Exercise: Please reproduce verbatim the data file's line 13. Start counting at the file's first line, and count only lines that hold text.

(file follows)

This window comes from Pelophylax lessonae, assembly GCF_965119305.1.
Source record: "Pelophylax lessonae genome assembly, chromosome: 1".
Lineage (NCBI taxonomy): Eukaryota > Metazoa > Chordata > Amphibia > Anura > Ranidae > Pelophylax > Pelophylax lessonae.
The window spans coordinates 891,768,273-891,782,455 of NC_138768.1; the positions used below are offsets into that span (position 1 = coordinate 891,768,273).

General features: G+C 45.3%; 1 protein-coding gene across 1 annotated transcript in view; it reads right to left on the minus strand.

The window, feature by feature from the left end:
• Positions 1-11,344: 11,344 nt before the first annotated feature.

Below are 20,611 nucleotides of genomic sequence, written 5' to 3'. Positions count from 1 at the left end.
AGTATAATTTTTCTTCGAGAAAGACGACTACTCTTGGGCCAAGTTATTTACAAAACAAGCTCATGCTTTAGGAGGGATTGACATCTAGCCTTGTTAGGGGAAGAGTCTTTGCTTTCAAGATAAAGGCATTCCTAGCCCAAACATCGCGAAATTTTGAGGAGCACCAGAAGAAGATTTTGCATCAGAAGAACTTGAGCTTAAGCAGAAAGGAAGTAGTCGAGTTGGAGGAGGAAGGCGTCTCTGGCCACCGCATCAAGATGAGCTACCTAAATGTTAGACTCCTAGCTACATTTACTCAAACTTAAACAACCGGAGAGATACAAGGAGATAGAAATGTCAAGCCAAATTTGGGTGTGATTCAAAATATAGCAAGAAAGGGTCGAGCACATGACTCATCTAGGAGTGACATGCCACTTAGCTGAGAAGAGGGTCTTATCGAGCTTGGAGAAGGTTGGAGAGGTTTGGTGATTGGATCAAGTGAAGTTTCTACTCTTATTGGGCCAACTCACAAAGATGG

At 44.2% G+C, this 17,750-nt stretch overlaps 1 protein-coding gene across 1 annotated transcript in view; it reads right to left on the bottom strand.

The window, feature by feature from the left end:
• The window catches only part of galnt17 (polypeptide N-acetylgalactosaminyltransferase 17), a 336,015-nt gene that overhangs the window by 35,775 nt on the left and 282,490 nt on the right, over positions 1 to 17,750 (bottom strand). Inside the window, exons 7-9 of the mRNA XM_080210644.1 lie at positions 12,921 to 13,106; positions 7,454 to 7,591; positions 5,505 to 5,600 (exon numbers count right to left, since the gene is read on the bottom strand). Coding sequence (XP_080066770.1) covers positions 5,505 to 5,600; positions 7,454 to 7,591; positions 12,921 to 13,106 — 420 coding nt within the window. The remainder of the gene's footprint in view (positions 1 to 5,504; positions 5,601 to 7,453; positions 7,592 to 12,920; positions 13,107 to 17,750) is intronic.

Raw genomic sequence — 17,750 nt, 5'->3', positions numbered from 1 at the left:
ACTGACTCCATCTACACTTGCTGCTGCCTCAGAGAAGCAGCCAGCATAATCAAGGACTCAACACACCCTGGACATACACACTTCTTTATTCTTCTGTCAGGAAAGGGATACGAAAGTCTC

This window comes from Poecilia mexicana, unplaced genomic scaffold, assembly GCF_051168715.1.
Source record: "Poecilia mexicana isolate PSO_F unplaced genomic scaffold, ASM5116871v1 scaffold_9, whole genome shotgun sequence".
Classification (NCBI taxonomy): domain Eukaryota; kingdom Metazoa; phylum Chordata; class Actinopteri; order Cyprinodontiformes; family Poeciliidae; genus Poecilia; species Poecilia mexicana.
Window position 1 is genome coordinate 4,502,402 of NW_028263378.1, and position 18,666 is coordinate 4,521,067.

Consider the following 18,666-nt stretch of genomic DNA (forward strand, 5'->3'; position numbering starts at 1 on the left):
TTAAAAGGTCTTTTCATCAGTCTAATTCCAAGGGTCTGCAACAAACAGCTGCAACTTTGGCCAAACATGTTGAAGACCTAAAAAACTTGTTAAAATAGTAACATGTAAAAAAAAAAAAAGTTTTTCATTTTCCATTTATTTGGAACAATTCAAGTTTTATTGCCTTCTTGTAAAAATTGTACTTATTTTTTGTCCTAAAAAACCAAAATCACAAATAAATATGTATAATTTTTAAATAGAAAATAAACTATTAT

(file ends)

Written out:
Raw genomic sequence — 17,750 nt, 5'->3', positions numbered from 1 at the left: